Cebu’s Original “Chorizo de Cebu” – Sweet, Spicy, Savoury, Garlicky, Tender Juicy, Seasoned to Perfection, Now Available in Auckland.
Chorizo de Cebu is another one of the food memories to last a lifetime. What is it with food that brings back so many good memories of Cebuano’s childhood? This Cebu chorizo is native sausages or links but has a sweet, savoury and just a wee bit of spice into it. There’s no any other sausage in the world close to the Cebu Chorizo so it’s a must-try.
(The video below is the actual footage taken from the company where we get our natural pork hog casing and so we can guarantee that it is clean and top quality.)
Natural Sausage Skin is unequalled in taste, tenderness and texture.
Rich in collagen yet gossamer-thin, natural casings have a unique combination of tenderness, thinness and pliability that no man-made sausage skin has come close to imitating. Holding their shape when twisted, they also don’t break as easily as synthetic casings.
When it comes to taste, there is no comparison. Tiny microscopic pores work their invisible magic on many levels, allowing sausages to ‘breathe’ when resting; to fill with flavour when smoking, and stew in their own juicy goodness when cooking.
For an infinitely yummier and more agreeable snag, only all natural sausage pork/hog skin.
Chorizo traditionally, it uses natural casings made from intestines, a method used since Roman times.
In Europe, chorizo is a fermented, cured, smoked sausage, which may be sliced and eaten without cooking, or added as an ingredient to add flavour to other dishes. Elsewhere, some sausages sold as chorizo may not be fermented and cured, and require cooking before eating. Spanish chorizo and Portuguese chouriço get their distinctive smokiness and deep red colour from dried, smoked, red peppers (pimentón/pimentão).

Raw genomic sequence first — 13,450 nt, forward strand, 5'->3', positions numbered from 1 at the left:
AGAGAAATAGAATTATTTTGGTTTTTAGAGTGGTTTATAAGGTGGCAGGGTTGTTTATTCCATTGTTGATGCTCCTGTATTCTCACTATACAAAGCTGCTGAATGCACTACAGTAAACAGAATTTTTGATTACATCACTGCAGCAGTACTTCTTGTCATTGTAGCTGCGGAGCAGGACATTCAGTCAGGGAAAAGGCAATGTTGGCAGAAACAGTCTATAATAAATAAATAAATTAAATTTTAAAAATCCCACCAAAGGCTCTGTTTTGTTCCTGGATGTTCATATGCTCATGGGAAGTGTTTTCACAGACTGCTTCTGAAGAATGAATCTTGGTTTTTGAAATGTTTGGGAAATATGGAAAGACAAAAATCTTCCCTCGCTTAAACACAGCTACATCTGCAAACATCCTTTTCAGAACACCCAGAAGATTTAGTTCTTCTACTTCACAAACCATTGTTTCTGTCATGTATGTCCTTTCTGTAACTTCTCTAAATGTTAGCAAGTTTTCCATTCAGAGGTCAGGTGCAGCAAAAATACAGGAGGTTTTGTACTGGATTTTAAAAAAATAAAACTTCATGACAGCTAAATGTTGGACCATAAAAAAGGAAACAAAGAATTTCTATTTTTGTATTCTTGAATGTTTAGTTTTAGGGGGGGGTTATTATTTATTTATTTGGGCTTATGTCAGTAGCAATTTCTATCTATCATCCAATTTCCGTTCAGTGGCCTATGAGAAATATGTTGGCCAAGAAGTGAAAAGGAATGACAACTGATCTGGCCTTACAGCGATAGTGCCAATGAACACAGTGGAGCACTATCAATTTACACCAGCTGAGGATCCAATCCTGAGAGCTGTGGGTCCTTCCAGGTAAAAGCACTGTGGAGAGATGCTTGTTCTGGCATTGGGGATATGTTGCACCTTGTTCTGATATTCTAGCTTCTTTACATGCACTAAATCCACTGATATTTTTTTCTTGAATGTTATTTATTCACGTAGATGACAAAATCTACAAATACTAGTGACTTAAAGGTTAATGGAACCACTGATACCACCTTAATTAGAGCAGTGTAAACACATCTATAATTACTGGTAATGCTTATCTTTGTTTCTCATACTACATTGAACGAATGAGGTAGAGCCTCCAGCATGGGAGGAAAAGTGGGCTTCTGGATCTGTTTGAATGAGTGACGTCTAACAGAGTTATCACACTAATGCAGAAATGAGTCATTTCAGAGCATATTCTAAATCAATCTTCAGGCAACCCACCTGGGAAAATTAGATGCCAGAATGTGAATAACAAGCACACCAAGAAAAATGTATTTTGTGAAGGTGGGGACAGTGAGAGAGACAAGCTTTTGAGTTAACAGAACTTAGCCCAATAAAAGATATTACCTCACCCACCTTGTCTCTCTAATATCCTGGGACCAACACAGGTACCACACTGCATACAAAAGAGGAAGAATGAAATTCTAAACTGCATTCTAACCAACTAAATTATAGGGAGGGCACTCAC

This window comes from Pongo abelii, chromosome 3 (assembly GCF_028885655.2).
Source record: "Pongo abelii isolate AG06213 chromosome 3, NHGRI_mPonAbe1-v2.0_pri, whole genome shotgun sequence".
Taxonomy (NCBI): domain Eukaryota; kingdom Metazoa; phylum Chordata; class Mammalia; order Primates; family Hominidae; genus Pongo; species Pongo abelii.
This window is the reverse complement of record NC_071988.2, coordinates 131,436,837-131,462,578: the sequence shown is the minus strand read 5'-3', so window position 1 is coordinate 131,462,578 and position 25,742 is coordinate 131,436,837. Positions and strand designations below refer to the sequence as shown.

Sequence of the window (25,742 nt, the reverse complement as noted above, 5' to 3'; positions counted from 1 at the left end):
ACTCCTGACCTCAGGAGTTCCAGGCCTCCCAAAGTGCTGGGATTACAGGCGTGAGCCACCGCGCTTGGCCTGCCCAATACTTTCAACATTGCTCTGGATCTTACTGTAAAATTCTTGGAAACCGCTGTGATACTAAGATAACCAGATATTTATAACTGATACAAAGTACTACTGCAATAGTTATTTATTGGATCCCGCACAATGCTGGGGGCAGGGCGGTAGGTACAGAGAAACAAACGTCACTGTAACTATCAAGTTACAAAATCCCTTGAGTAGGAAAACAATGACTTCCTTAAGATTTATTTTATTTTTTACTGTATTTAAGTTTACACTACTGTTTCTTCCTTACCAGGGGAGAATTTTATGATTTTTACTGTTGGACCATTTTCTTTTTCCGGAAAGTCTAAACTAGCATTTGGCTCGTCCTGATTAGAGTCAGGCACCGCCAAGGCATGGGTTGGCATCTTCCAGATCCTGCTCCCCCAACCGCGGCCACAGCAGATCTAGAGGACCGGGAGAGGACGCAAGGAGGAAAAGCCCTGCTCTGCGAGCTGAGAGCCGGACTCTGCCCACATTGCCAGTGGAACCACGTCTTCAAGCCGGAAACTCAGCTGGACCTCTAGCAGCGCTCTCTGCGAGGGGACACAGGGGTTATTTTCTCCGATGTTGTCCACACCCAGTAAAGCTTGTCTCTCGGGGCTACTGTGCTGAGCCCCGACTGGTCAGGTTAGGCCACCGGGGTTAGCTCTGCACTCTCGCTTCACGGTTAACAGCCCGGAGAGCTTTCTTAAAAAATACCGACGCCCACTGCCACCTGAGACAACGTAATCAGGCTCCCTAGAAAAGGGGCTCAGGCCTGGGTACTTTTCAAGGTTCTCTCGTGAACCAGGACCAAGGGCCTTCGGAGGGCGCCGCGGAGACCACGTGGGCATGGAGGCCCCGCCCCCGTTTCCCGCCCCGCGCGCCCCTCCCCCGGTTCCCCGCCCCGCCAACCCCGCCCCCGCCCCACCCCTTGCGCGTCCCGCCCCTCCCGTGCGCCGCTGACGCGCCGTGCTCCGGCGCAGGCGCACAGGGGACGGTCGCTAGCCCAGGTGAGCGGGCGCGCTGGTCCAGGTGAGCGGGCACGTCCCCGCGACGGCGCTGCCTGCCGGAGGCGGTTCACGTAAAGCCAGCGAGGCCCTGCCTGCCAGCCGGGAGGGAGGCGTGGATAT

Due to culinary tradition and the high cost of imported Spanish smoked paprika, Mexican chorizo is usually made with native chilli peppers of the same Capsicum annuum species, used otherwise rarely in Mexican cuisine, but as used extensively in Mexican-American restaurants. Spanish-American cuisine adds vinegar instead of the white wine usually used in Spain.
Chorizo can be eaten sliced in a sandwich, grilled, fried, or simmered in liquid, including apple cider or other strong alcoholic beverages such as aguardiente. It also can be used as a partial replacement for ground (minced) beef or pork.
The chorizo de Cebu is a unique type of sausage since they are circular in shape. There also come in two sizes, big and small. You can also choose the regular or spicy chorizo de Cebu and are typically sold by the dozen.
Chorizo de Cebu is great for breakfast and can be paired with either plain rice or fried rice. Some people use the oil that came out of the chorizo for their fried rice. They have a sweet, spicy taste that makes you want to ask for some extra rice. The Chorizo de Cebu can also be cooked barbecue style.
Chorizo de Cebu is definitely one of the things visitors should try once they land on the Queen City of the South. You can head over to Larsians, AA Barbecue or your friendly neighbourhood barbecue stand to get to eat this famous item from Cebu.
For orders please send a direct message to this ⇒ pinoyfoodsbylucelle.auckland